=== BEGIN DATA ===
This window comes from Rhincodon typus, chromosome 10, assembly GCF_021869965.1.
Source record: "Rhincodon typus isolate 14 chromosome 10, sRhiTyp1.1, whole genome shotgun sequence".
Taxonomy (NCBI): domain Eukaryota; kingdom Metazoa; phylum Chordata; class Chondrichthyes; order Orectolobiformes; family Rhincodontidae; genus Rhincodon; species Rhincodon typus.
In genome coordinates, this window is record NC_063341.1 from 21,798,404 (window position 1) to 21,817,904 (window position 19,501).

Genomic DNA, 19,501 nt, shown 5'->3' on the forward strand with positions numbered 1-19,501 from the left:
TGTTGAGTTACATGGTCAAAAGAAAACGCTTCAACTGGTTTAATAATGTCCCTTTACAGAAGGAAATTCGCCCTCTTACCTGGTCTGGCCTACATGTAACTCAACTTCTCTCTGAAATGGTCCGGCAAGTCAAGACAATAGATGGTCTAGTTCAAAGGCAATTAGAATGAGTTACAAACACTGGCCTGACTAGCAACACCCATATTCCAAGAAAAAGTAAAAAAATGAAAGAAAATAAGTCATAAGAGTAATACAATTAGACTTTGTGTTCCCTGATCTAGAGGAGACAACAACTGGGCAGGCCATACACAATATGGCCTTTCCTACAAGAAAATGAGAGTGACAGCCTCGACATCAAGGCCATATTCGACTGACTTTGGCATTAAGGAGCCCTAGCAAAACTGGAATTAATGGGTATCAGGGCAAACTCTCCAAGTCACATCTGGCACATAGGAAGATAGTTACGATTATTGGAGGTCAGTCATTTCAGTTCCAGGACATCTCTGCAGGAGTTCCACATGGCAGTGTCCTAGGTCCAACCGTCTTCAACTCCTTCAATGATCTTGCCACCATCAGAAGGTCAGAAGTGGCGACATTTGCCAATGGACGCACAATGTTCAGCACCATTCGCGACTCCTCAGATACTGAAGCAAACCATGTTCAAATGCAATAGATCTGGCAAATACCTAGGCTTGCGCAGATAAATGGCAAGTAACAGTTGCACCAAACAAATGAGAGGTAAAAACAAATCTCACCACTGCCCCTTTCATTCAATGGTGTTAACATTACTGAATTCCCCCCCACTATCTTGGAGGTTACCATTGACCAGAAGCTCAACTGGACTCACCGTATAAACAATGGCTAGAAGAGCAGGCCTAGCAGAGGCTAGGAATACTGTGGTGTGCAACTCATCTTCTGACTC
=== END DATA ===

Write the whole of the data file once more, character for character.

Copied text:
This window comes from Rhincodon typus, chromosome 10, assembly GCF_021869965.1.
Source record: "Rhincodon typus isolate 14 chromosome 10, sRhiTyp1.1, whole genome shotgun sequence".
Taxonomy (NCBI): domain Eukaryota; kingdom Metazoa; phylum Chordata; class Chondrichthyes; order Orectolobiformes; family Rhincodontidae; genus Rhincodon; species Rhincodon typus.
In genome coordinates, this window is record NC_063341.1 from 21,798,404 (window position 1) to 21,817,904 (window position 19,501).

Genomic DNA, 19,501 nt, shown 5'->3' on the forward strand with positions numbered 1-19,501 from the left:
TGTTGAGTTACATGGTCAAAAGAAAACGCTTCAACTGGTTTAATAATGTCCCTTTACAGAAGGAAATTCGCCCTCTTACCTGGTCTGGCCTACATGTAACTCAACTTCTCTCTGAAATGGTCCGGCAAGTCAAGACAATAGATGGTCTAGTTCAAAGGCAATTAGAATGAGTTACAAACACTGGCCTGACTAGCAACACCCATATTCCAAGAAAAAGTAAAAAAATGAAAGAAAATAAGTCATAAGAGTAATACAATTAGACTTTGTGTTCCCTGATCTAGAGGAGACAACAACTGGGCAGGCCATACACAATATGGCCTTTCCTACAAGAAAATGAGAGTGACAGCCTCGACATCAAGGCCATATTCGACTGACTTTGGCATTAAGGAGCCCTAGCAAAACTGGAATTAATGGGTATCAGGGCAAACTCTCCAAGTCACATCTGGCACATAGGAAGATAGTTACGATTATTGGAGGTCAGTCATTTCAGTTCCAGGACATCTCTGCAGGAGTTCCACATGGCAGTGTCCTAGGTCCAACCGTCTTCAACTCCTTCAATGATCTTGCCACCATCAGAAGGTCAGAAGTGGCGACATTTGCCAATGGACGCACAATGTTCAGCACCATTCGCGACTCCTCAGATACTGAAGCAAACCATGTTCAAATGCAATAGATCTGGCAAATACCTAGGCTTGCGCAGATAAATGGCAAGTAACAGTTGCACCAAACAAATGAGAGGTAAAAACAAATCTCACCACTGCCCCTTTCATTCAATGGTGTTAACATTACTGAATTCCCCCCCACTATCTTGGAGGTTACCATTGACCAGAAGCTCAACTGGACTCACCGTATAAACAATGGCTAGAAGAGCAGGCCTAGCAGAGGCTAGGAATACTGTGGTGTGCAACTCATCTTCTGACTC